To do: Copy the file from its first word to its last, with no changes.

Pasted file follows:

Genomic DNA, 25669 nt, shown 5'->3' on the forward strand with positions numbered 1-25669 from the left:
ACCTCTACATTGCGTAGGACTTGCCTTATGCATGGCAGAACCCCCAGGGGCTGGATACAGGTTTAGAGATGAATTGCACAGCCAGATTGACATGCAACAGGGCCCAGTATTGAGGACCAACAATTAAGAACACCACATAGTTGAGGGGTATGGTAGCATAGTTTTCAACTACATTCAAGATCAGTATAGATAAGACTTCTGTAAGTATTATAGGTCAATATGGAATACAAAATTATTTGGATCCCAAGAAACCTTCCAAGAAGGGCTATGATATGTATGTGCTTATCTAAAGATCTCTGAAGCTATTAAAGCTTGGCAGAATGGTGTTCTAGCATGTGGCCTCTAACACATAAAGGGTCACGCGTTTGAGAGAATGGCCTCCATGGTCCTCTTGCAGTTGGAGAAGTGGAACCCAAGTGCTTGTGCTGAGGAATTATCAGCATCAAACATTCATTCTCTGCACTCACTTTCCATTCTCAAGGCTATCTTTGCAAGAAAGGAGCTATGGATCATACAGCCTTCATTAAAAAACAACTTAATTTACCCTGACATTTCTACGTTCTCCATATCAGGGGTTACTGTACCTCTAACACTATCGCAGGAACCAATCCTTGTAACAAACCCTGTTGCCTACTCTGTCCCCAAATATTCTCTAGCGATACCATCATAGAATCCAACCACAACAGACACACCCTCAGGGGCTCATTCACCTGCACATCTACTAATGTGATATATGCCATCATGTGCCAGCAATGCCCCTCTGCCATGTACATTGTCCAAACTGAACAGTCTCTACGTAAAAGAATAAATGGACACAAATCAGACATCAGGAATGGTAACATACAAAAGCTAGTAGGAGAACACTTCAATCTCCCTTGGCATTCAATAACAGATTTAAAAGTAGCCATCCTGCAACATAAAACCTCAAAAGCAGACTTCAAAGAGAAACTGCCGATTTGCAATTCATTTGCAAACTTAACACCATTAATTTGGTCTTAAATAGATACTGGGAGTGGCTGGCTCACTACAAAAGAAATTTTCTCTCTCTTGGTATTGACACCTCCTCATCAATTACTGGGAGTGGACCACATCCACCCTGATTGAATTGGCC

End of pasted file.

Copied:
Genomic DNA, 25669 nt, shown 5'->3' on the forward strand with positions numbered 1-25669 from the left:
ACCTCTACATTGCGTAGGACTTGCCTTATGCATGGCAGAACCCCCAGGGGCTGGATACAGGTTTAGAGATGAATTGCACAGCCAGATTGACATGCAACAGGGCCCAGTATTGAGGACCAACAATTAAGAACACCACATAGTTGAGGGGTATGGTAGCATAGTTTTCAACTACATTCAAGATCAGTATAGATAAGACTTCTGTAAGTATTATAGGTCAATATGGAATACAAAATTATTTGGATCCCAAGAAACCTTCCAAGAAGGGCTATGATATGTATGTGCTTATCTAAAGATCTCTGAAGCTATTAAAGCTTGGCAGAATGGTGTTCTAGCATGTGGCCTCTAACACATAAAGGGTCACGCGTTTGAGAGAATGGCCTCCATGGTCCTCTTGCAGTTGGAGAAGTGGAACCCAAGTGCTTGTGCTGAGGAATTATCAGCATCAAACATTCATTCTCTGCACTCACTTTCCATTCTCAAGGCTATCTTTGCAAGAAAGGAGCTATGGATCATACAGCCTTCATTAAAAAACAACTTAATTTACCCTGACATTTCTACGTTCTCCATATCAGGGGTTACTGTACCTCTAACACTATCGCAGGAACCAATCCTTGTAACAAACCCTGTTGCCTACTCTGTCCCCAAATATTCTCTAGCGATACCATCATAGAATCCAACCACAACAGACACACCCTCAGGGGCTCATTCACCTGCACATCTACTAATGTGATATATGCCATCATGTGCCAGCAATGCCCCTCTGCCATGTACATTGTCCAAACTGAACAGTCTCTACGTAAAAGAATAAATGGACACAAATCAGACATCAGGAATGGTAACATACAAAAGCTAGTAGGAGAACACTTCAATCTCCCTTGGCATTCAATAACAGATTTAAAAGTAGCCATCCTGCAACATAAAACCTCAAAAGCAGACTTCAAAGAGAAACTGCCGATTTGCAATTCATTTGCAAACTTAACACCATTAATTTGGTCTTAAATAGATACTGGGAGTGGCTGGCTCACTACAAAAGAAATTTTCTCTCTCTTGGTATTGACACCTCCTCATCAATTACTGGGAGTGGACCACATCCACCCTGATTGAATTGGCC